Wharncliffe Blade - Blade Geometry
Wharncliffe Blade Info
The Wharncliffe blade, not to be confused with the sheepsfoot blade, is very much like a standard blade shape turned upside down. This type of blade has a totally flat cutting edge, and the spine of the blade drops gradually until the tip forms a point.
There are a few stories as to how the name Wharncliffe came to be, with some people claiming that the pattern originated many years ago from some of the patterns used for Scandinavian Seax Knives and others claiming that it came from a British Lord who commissioned the knife to be made.
There is one thing that is for certain however according to the website of Ron Neep. There were several Lord Wharncliffes that the blade shape could have been named after, but the actual name "Wharncliffe" did not exist prior to 1822, which means it was named after that point in history.
Regardless of history, the Wharncliffe is a very useful blade shape. It is fantastic for office folk for opening boxes and envelopes and excels in box-cutter type chores. It is not very good for preparing food and skinning as the lack of a belly makes it difficult for cutting soft tissue and using on a cutting board.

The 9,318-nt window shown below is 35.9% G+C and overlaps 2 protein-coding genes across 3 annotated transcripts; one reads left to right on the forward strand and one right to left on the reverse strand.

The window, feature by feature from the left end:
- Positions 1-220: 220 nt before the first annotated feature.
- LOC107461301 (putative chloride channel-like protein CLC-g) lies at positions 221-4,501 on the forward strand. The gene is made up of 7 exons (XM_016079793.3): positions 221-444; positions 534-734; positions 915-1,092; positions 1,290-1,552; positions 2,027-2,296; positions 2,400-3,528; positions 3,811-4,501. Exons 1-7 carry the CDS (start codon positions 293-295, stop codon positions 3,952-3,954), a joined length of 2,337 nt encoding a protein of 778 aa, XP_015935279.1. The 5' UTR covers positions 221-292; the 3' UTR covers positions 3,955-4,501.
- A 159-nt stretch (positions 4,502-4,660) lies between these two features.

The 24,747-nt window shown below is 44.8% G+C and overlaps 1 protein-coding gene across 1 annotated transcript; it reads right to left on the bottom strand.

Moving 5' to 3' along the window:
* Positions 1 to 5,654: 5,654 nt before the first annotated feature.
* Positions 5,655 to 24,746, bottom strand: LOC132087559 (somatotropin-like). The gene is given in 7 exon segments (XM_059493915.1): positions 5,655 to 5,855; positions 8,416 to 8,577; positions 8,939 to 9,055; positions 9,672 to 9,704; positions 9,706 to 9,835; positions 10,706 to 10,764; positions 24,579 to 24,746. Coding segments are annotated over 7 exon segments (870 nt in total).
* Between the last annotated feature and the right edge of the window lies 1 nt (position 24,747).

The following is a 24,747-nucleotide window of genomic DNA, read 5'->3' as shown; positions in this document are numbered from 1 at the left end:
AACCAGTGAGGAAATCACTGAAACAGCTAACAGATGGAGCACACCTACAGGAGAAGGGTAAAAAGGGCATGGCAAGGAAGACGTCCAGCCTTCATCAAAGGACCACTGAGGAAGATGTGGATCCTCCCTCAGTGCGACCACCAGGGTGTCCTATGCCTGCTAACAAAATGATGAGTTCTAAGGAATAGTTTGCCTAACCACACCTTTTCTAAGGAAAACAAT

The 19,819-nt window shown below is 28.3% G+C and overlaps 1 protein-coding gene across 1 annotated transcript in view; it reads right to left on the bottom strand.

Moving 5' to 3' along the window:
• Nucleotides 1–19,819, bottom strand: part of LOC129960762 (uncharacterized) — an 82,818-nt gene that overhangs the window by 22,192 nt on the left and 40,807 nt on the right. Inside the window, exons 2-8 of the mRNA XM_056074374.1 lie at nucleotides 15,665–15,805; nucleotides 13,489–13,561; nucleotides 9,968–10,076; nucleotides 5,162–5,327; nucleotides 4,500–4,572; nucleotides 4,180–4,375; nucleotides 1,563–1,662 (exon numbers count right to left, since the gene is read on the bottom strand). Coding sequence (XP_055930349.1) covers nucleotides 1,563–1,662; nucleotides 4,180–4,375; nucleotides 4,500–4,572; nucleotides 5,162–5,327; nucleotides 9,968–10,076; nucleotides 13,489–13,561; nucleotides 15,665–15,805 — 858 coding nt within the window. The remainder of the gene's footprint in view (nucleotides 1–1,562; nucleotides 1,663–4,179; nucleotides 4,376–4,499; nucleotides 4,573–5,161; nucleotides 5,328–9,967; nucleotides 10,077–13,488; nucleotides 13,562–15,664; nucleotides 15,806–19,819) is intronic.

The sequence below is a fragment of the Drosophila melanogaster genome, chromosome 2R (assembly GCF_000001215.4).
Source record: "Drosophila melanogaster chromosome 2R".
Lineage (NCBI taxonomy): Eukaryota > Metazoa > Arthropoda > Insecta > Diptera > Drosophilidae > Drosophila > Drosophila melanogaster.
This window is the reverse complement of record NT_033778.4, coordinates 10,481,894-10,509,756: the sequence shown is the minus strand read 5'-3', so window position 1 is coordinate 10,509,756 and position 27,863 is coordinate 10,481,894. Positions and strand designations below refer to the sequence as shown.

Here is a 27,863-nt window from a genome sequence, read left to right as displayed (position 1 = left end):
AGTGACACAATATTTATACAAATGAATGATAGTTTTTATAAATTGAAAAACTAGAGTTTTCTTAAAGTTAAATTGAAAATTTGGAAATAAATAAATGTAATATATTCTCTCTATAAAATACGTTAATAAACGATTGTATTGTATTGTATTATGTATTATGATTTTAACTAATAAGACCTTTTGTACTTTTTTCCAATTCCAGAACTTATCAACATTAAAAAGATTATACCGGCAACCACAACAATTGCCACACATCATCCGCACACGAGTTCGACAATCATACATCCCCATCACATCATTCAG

Coping, Sheepsfoot or Wharncliffe?
Some other confusing things regarding the Wharncliffe blade are the differences between this blade shape and the Coping blade and the Sheepsfoot blade. There is a lot of inconsistencies in naming by companies and which blade is which. It is generally accepted that a Sheepsfoot blade has an abruptly curving spine at the tip of the knife, creating very little point, like a Spyderco Rescue knife, while a Wharncliffe has a more gradually tapering spine creating a pointier tip, and consequently more fragile.
A coping blade is rarely seen in anything besides multi-blade slipjoints and was designed for Electricians to use for cutting details, with the low point allowing for maxium tip control. Occasionally you will see single bladed slipjoints with a coping blade marketed as Electricians Knives.